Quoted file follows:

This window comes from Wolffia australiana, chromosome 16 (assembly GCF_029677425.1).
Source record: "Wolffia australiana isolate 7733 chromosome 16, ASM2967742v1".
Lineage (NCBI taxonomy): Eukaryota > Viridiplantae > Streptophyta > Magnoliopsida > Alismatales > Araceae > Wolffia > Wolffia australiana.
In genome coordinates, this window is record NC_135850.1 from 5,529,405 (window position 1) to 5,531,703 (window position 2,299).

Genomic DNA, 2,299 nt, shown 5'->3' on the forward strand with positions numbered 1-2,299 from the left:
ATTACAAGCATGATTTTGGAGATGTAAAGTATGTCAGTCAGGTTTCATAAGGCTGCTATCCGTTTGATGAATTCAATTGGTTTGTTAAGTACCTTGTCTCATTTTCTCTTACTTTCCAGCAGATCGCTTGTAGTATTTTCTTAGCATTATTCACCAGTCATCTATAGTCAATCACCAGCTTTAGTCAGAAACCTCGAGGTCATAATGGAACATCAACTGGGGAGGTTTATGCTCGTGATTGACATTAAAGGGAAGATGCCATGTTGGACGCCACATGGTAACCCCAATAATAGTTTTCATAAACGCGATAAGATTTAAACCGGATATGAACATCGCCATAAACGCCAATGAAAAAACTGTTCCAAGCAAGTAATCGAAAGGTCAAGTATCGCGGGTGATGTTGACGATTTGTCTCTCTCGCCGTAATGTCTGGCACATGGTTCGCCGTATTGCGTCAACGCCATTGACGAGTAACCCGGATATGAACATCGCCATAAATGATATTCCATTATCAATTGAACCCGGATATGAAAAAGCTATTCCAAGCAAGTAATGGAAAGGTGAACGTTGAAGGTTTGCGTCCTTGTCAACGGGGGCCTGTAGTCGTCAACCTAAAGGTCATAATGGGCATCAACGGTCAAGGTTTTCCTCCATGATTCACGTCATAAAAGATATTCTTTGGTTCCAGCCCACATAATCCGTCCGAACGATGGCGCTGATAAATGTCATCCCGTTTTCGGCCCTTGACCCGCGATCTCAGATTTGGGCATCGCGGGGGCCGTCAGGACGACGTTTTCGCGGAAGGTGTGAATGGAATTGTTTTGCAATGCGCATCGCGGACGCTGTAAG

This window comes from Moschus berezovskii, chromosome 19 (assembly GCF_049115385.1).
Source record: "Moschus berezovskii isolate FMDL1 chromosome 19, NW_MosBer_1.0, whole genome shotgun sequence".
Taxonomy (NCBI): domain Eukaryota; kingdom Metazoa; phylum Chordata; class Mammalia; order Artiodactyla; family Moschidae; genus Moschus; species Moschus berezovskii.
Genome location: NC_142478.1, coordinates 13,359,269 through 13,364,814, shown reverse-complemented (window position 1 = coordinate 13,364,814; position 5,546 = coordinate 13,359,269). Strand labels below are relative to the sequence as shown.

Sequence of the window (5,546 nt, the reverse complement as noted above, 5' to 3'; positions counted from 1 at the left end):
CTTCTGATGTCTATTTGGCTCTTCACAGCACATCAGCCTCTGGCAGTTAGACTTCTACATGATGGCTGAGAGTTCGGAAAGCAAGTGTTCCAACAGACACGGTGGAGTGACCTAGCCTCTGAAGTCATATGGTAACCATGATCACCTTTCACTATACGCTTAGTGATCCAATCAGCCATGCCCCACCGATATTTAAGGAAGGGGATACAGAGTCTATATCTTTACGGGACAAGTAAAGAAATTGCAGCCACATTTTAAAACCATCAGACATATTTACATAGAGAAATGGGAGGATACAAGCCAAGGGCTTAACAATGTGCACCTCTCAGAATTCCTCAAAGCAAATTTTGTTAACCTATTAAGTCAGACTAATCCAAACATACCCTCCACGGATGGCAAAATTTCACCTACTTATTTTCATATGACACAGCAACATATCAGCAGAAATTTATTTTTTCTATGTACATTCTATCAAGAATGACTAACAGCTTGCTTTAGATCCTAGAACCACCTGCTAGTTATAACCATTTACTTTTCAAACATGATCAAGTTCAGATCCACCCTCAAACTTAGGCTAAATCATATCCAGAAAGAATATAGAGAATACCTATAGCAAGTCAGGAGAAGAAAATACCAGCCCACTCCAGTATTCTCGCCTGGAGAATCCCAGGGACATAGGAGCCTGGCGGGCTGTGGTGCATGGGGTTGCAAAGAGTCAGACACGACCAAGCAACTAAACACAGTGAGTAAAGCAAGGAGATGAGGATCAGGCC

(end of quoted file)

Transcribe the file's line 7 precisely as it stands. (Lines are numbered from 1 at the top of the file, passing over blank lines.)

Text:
This window comes from Moschus berezovskii, chromosome 19 (assembly GCF_049115385.1).